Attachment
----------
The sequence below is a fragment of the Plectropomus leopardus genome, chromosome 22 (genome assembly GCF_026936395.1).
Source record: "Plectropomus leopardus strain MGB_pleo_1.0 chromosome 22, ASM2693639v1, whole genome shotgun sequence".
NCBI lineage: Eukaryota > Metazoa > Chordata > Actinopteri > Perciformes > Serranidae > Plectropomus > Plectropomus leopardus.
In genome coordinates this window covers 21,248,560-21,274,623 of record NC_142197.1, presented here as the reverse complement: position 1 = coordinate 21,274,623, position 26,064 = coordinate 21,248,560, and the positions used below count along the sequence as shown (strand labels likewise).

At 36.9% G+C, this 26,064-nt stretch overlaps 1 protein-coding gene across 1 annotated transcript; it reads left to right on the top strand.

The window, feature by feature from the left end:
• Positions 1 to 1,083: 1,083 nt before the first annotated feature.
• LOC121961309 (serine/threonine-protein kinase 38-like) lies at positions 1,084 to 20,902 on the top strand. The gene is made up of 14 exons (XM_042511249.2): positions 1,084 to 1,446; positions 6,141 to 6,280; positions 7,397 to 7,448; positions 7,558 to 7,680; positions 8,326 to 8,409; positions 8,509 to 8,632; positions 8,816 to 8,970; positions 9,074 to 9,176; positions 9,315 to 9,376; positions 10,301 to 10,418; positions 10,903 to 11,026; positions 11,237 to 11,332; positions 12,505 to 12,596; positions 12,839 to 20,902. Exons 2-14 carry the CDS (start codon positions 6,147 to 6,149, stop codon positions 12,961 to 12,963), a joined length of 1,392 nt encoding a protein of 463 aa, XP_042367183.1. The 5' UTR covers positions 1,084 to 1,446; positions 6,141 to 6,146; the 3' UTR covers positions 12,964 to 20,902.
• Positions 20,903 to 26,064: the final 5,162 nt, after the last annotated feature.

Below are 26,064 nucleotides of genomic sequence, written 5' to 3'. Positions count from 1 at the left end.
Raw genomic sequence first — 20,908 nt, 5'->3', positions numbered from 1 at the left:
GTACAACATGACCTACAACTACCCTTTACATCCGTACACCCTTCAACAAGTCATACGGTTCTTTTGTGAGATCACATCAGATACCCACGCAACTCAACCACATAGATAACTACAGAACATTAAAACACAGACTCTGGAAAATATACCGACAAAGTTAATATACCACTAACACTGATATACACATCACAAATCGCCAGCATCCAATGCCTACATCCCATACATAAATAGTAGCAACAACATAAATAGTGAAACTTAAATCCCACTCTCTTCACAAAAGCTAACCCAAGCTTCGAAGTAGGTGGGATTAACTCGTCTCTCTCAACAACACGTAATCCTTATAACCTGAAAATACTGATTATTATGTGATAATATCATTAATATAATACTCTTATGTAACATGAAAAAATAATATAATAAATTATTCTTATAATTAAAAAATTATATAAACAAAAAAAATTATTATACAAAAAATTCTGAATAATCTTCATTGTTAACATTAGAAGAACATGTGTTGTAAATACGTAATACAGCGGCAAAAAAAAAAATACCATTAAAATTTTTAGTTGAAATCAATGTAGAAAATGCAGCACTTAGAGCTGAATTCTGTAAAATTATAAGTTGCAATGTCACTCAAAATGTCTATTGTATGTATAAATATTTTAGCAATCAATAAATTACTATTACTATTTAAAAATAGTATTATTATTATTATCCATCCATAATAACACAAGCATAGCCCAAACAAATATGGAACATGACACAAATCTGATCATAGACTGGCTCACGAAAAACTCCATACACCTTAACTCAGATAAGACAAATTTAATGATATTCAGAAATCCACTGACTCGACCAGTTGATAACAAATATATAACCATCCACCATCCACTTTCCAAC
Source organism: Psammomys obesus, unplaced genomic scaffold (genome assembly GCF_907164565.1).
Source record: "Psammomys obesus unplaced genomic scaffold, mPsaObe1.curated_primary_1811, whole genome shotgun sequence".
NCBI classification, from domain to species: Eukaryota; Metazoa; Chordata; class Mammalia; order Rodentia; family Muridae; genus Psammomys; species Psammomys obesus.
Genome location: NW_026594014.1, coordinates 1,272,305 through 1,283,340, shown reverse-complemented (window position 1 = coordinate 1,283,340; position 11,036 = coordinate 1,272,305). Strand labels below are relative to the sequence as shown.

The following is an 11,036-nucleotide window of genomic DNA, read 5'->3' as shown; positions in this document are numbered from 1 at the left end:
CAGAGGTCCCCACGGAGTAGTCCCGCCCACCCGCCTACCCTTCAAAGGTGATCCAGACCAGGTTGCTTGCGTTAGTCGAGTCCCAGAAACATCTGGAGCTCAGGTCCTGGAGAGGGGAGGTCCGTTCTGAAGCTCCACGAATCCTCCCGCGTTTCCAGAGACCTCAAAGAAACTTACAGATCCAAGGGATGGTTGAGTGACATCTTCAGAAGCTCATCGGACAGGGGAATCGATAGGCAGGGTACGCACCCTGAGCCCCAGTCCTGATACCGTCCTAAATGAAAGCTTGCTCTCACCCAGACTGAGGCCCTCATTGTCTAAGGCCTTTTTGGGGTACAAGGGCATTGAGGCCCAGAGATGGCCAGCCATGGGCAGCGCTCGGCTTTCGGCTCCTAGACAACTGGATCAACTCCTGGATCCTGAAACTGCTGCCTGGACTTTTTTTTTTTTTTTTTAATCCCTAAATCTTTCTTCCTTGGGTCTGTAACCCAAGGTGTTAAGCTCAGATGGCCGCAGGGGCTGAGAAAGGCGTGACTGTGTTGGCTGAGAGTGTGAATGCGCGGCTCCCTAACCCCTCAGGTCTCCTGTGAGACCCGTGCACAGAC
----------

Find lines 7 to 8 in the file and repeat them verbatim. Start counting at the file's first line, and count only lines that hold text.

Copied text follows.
• Positions 1 to 1,083: 1,083 nt before the first annotated feature.
• LOC121961309 (serine/threonine-protein kinase 38-like) lies at positions 1,084 to 20,902 on the top strand. The gene is made up of 14 exons (XM_042511249.2): positions 1,084 to 1,446; positions 6,141 to 6,280; positions 7,397 to 7,448; positions 7,558 to 7,680; positions 8,326 to 8,409; positions 8,509 to 8,632; positions 8,816 to 8,970; positions 9,074 to 9,176; positions 9,315 to 9,376; positions 10,301 to 10,418; positions 10,903 to 11,026; positions 11,237 to 11,332; positions 12,505 to 12,596; positions 12,839 to 20,902. Exons 2-14 carry the CDS (start codon positions 6,147 to 6,149, stop codon positions 12,961 to 12,963), a joined length of 1,392 nt encoding a protein of 463 aa, XP_042367183.1. The 5' UTR covers positions 1,084 to 1,446; positions 6,141 to 6,146; the 3' UTR covers positions 12,964 to 20,902.